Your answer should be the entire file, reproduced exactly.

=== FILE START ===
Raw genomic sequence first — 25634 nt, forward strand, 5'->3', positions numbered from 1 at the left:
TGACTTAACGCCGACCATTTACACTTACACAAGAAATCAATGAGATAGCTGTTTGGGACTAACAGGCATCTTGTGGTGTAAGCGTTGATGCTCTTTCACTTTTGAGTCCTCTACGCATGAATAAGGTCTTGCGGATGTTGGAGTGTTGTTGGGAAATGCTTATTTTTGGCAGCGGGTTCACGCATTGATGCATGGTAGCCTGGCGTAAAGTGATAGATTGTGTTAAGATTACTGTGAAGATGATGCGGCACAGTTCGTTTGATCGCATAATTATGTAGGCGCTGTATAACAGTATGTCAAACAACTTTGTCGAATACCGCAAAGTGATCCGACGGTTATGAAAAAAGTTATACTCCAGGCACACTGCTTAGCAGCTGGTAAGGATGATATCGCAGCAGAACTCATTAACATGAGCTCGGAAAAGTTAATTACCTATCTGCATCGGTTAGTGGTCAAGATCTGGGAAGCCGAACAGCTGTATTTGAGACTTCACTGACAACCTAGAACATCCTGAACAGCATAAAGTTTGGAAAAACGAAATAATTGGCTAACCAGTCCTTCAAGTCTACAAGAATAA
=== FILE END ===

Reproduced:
Raw genomic sequence first — 25634 nt, forward strand, 5'->3', positions numbered from 1 at the left:
TGACTTAACGCCGACCATTTACACTTACACAAGAAATCAATGAGATAGCTGTTTGGGACTAACAGGCATCTTGTGGTGTAAGCGTTGATGCTCTTTCACTTTTGAGTCCTCTACGCATGAATAAGGTCTTGCGGATGTTGGAGTGTTGTTGGGAAATGCTTATTTTTGGCAGCGGGTTCACGCATTGATGCATGGTAGCCTGGCGTAAAGTGATAGATTGTGTTAAGATTACTGTGAAGATGATGCGGCACAGTTCGTTTGATCGCATAATTATGTAGGCGCTGTATAACAGTATGTCAAACAACTTTGTCGAATACCGCAAAGTGATCCGACGGTTATGAAAAAAGTTATACTCCAGGCACACTGCTTAGCAGCTGGTAAGGATGATATCGCAGCAGAACTCATTAACATGAGCTCGGAAAAGTTAATTACCTATCTGCATCGGTTAGTGGTCAAGATCTGGGAAGCCGAACAGCTGTATTTGAGACTTCACTGACAACCTAGAACATCCTGAACAGCATAAAGTTTGGAAAAACGAAATAATTGGCTAACCAGTCCTTCAAGTCTACAAGAATAA